What kinds of assignments did you do? How did they deepen your knowledge and/or your beliefs about outdoor education? There is no other program like the one offered by the Child and Nature Alliance of Canada, a strong experience-based program. It includes a 5-day intensive in-person course – we were outdoors all day at Point Pelee National Park – and a one-year online series of assignments. The assignments are organized to prepare participants to operate a forest program. Assignments were practical, and tasks needed to be completed to offer a carefully planned and operated outdoor program. Course requirements included many practical exercises, and the enthusiastic support of Playschool parents and children led to my first urban forest program. This was my laboratory for my course assignments. The program’s best practice standard is where I want my program to be. Its philosophy of the teacher as facilitator and participant with the child in learning resonates with the kind of teacher I want to be.
“Direct contact with nature has direct benefits for children’s physical, mental and emotional health. Free play opportunities in natural settings offer possibilities for restoration, and hence, well-being.” ~ Stuart Lester and Martin Maudsley
How has your approach to outdoor education changed as a result of your studies? How have you integrated your learning into your classroom? How have the children at your centre responded to this? We didn’t have an outdoor program at Playschool last year, but COVID-19 has provided a wonderful incentive for me to spend as much time outside as we can. There are many challenges for childcare programs to spend more time outside, especially when your program is located in downtown Toronto without any outdoor space. It is not easy to find a space close enough to the centre that we can all come back to use the bathroom, but far enough away with enough natural materials and space for children to safely play. We have had to be flexible in our use of space – if we go to one spot and others are there, we move. But we have different spaces, and it’s amazing the loose parts that children can find, once they return to a space a few times. Sticks and pinecones are the great loose parts I look for. Sticks are a valuable toy – they can be pets, musical instruments, tools, construction materials, food, hockey sticks, measuring sticks, magic wands, food, cell phones and radios, craft parts…. The rewards of outdoor programs are many. It is easier to meet the needs of a varied group of children outside. Even when your outdoor space is small, the open air and all the space above seems to help everyone self-regulate. Outdoor spaces are great classrooms to learn well-being, belonging, engagement and expression. Teachers don’t need to prepare the spaces as they do classrooms (except to ensure safety and sufficient loose parts in an urban environment). I think that allows me to focus more on moments with children as they circle out from the home base of the teacher.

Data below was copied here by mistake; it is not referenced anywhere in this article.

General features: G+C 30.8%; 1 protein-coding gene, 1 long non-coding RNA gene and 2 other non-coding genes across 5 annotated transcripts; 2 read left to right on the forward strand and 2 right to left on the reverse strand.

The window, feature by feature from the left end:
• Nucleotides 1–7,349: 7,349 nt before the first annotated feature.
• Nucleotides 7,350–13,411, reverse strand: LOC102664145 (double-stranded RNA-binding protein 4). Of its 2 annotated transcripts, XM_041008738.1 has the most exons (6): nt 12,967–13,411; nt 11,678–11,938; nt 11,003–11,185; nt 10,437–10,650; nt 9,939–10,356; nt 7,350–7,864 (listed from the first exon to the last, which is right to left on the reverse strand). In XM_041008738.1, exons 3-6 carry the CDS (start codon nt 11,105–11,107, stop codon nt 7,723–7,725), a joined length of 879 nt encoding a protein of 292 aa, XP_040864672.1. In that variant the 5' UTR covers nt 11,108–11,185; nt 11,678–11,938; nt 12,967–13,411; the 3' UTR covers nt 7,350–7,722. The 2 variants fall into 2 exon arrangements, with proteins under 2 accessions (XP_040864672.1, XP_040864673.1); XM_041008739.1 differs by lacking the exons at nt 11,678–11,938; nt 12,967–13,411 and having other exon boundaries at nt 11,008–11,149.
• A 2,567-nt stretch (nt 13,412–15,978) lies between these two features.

What are your views on outdoor education in the early years? How might pre-service and in-service ECEs be better supported to bring richer outdoor experiences to the children they teach? This is an ideal time for educators to push themselves to take their programs outside. How can administrators support staff needs for flexible schedules so they can take groups outside? Can administrators provide support when we come back in with 15 muddy and messy children? Childcare and schools are often so closely scheduled that it is impossible for teachers to offer a program that allows for a long block of outdoor time. Teachers need time to find good outdoor spaces, to check them out weekly for safety, to pack for outings. If teachers are supported and encouraged to offer this kind of programming, I am confident many teachers would choose it.
Lastly, not all children/centres can easily access natural areas. What recommendations would you make to teachers wanting to provide children with more opportunities to experience nature? Parks are under-used spaces during the school year. Bathrooms are a huge stumbling block for programs with young children to venture away from their centre. I think it should be a priority to make our parks more accessible spaces for children to play and explore by adding bathrooms. It helps when educators can be engaged with children outside, especially with children who may not have spent much time in natural outdoor areas without play equipment.